Moonrise on Jupiter

A Glimpse into the Thoughts & Imaginings of Vibeke Hiatt

The Forgotten King – Chapter 9, Part 2

Helen shook her head. “There’s no way,” she stated. “Not unless we try to climb those cliffs, but they’re too smooth. The only way is over the lake.”

“But how?” Neil argued. “Unless my eyes aren’t as good as yours, there’s no boat.”

“There must be some way.”

“What do you think, Siri?” Neil asked, turning his head and raising his eyebrows.

Siri stared back at him for a minute. Her eyes were again unreadable. “I think we should go back and find a different way,” she finally stated.

Helen sighed in disappointment and turned back to look over the water. “But there may not be a different way,” she said. “This cliff goes for miles and we don’t know what the land looks like away from this path. Anyway, this is where the path led us. There must be a way to get across.”

Slowly, she walked to the very edge of the lake, so close the water almost touched the tips of her shoes. She swept her eyes as far as she could from left to right.

“We’ll have to go back,” Neil said with impatience.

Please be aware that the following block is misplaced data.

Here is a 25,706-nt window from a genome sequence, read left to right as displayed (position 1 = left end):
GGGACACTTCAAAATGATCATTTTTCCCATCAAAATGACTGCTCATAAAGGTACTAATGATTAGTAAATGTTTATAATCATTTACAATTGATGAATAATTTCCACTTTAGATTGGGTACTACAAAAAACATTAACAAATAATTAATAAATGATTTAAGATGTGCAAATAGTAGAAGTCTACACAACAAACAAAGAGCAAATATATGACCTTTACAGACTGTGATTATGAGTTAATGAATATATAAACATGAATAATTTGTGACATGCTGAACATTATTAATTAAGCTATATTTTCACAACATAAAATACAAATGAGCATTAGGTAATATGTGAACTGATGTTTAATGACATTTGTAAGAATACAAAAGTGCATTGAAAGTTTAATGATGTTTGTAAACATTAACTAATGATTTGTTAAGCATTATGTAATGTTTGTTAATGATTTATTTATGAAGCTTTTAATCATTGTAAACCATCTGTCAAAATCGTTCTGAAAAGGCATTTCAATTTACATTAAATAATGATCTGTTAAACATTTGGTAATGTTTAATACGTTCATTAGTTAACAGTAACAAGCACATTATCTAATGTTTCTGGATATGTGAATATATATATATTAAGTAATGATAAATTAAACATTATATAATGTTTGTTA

“But this is the way,” Helen argued. She wanted to add that she felt it, but had learned by now that it wouldn’t matter. Neil wouldn’t be ready to believe her, especially not now that Siri was with them.

Instead, Helen tried to communicate what she felt to Neil with only a pleading look. There was a magnetic quality to that piece of land across the water, even though it didn’t look in any way unusual. She wanted to reach it and see what secret it might bear. Even if they found nothing, she couldn’t go on without at least trying. Neil responded to her look by stepping forward and standing next to Helen.

“There must be some way,” Helen repeated, keeping her voice low. “We couldn’t have come this far just to turn back. That path was too clear. It led us straight to this place.”

“All right,” Neil said, nodding. “We’ll find a way, then. Maybe we can find something here to at least float on.”

Helen gratefully helped to scour the brush near the beach. After looking on for a moment with her arms folded across her chest, Siri joined them, though only half-heartedly. Helen expected her to complain, but Siri’s mouth stayed tightly closed. When every possible nook and bush had been searched, they had still found nothing to help them make their way over the water. The rocky beach was mostly clear of everything but stones. Not speaking, they all looked out to the island, although only Helen tried to hide her discouragement.